Vitamin D Controversy Leaves Many Confused

On May 24, 2012, I watched an online presentation given by Neil Binkley, M.D.  (University of Wisconsin School of Medicine and Public Health) at the 3rd Annual Clinical Diagnostics BioConference Live virtual event sponsored by LabRoots.com.  His topic was “Vitamin D, Common Sense and the Goldilocks Principle.”  Binkley presented some very interesting statistics about vitamin D and how it may or may not effect our health.

He is not surprised that clinicians and the lay public are confused.  It is also not a surprise to anyone that people around the world are not getting enough vitamin D.  Some of the reasons for this include not enough in our diet, low sun exposure, and greater skin pigmentation.  I know that I worry about being in the sun too much because of skin cancer worries so I take calcium with vitamin D supplements.  However, the latest news about the dangers of too much calcium weigh on my mind.

Binkley talked about the one size fits all idea.  We need to recognize that we are not all the same.  I agree that you cannot give the same daily recommendations for everyone.  Expert guidelines differ widely.  For example, the Ministry of Health for Australia and New Zealand recommend 200-600 IU daily.  The Endocrine Society recommends 1500-2000 IU daily.  This is a very broad gap.  “We need to recognize that public health guidelines differ from patient care,” said Binkley.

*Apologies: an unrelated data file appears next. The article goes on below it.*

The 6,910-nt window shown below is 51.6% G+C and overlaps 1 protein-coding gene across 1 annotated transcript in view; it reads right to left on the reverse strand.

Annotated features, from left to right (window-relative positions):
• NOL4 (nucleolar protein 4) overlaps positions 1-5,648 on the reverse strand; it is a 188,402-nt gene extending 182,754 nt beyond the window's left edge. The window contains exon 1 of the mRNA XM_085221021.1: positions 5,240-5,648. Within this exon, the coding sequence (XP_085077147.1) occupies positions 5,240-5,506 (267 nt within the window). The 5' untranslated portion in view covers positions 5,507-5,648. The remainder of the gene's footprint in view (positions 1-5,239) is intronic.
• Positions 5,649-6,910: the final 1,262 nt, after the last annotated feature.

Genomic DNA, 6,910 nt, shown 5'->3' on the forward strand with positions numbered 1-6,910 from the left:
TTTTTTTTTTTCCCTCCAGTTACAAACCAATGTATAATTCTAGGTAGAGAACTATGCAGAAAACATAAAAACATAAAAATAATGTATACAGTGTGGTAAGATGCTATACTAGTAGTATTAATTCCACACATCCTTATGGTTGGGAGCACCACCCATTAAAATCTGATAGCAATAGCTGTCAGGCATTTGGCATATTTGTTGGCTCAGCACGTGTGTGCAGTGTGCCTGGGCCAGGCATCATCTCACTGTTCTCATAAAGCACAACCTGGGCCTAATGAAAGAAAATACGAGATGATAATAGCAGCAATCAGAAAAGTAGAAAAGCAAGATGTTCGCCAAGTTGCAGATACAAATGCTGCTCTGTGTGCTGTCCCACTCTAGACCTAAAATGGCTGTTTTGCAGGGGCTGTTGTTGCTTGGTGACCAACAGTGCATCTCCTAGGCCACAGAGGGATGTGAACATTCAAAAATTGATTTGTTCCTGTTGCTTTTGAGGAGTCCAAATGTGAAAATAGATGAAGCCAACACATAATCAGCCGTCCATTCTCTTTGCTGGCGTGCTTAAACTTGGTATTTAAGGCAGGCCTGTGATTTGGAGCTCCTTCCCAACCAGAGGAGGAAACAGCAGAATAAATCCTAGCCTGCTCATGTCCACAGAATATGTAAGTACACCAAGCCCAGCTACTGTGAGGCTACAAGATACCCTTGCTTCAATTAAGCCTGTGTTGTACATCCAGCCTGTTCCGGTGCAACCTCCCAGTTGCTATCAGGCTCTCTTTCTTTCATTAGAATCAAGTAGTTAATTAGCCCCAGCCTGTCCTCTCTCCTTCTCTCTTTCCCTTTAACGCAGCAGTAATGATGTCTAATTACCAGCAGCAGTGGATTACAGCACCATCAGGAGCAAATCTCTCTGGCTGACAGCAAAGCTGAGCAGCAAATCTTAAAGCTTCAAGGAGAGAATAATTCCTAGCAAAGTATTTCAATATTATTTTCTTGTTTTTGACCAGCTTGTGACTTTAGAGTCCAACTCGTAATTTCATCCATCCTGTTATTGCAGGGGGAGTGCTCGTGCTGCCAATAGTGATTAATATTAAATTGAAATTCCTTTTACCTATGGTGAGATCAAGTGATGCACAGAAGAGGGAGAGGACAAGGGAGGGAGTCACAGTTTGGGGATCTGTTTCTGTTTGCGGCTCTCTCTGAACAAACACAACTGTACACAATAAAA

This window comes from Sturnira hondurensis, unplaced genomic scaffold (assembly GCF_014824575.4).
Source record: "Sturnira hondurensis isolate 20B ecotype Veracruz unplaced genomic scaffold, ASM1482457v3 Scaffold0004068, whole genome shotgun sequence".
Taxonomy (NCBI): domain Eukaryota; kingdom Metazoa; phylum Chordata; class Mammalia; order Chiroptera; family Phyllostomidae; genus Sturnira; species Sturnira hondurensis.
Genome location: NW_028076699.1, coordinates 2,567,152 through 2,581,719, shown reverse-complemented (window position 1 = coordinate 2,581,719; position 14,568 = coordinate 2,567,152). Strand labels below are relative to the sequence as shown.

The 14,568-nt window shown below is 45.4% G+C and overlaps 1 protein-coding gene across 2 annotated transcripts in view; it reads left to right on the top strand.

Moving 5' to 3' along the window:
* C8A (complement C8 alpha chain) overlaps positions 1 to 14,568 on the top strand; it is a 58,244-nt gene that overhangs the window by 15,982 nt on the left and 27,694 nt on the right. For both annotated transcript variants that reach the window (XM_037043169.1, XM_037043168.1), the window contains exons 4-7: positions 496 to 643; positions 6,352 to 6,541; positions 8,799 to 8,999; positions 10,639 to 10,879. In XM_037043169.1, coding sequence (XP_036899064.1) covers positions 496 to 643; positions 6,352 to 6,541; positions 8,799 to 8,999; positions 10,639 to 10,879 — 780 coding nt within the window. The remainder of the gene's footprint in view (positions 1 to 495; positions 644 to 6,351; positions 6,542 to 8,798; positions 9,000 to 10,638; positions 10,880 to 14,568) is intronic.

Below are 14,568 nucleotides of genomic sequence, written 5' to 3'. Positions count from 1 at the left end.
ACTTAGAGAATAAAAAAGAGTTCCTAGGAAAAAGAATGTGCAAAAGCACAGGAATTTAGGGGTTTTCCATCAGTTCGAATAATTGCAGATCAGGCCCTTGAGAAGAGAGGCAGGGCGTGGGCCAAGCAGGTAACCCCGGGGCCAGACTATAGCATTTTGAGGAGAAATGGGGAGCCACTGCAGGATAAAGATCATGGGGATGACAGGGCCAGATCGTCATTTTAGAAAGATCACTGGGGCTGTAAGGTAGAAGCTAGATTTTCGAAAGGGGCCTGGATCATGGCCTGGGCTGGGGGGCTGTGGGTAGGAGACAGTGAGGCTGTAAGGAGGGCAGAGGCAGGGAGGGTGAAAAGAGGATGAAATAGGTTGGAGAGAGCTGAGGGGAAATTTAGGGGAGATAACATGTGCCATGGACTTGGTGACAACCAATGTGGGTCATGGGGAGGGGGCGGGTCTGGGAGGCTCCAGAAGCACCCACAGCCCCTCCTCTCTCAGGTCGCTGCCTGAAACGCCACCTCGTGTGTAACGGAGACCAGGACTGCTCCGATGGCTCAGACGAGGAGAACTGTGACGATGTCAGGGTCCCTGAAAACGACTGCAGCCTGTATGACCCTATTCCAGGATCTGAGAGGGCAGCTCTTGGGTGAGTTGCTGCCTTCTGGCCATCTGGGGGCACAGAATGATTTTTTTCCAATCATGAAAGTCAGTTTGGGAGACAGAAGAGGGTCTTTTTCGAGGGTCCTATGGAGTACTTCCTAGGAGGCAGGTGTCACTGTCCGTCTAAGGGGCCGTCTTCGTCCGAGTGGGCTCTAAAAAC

He also said that despite issues and uncertainties, 25(OH)D measurement is currently accepted as the best measure of an individual’s Vitamin D status and he agrees with Mark Bolland and others that we don’t need to meta-analyses inadequate data.  He urges the Vitamin D field to stop the “boxing matches” over this issue.  He believes clinicians should take a common sense approach with their patients.  According to the American Association of Clinical Endocrinologists, 1000-2000 IU of Vitamin D daily is required to maintain a 25(OH)D level at 30 ng/ml or above.

Binkley concluded by saying that “vitamin D inadequacy is common,  but fixing this is cheap and virtually side effect free.”  There is not a downside to aiming for 25(OH)D in the 30-50 ng/ml range.  This may require around 800-1000 IU/day (or more).  He also said that vitamin D is not the “fountain of youth”, but has a number of health benefits beyond bone.  It may also reduce all-cancer risk in postmenopausal women.  It is always best to talk to your doctor and have them decide what is best for you while the controversy rages on.  Like “Goldilocks” when looking for what is just the right amount, Binkley believes that the 30-40 ng/ml range is just right.

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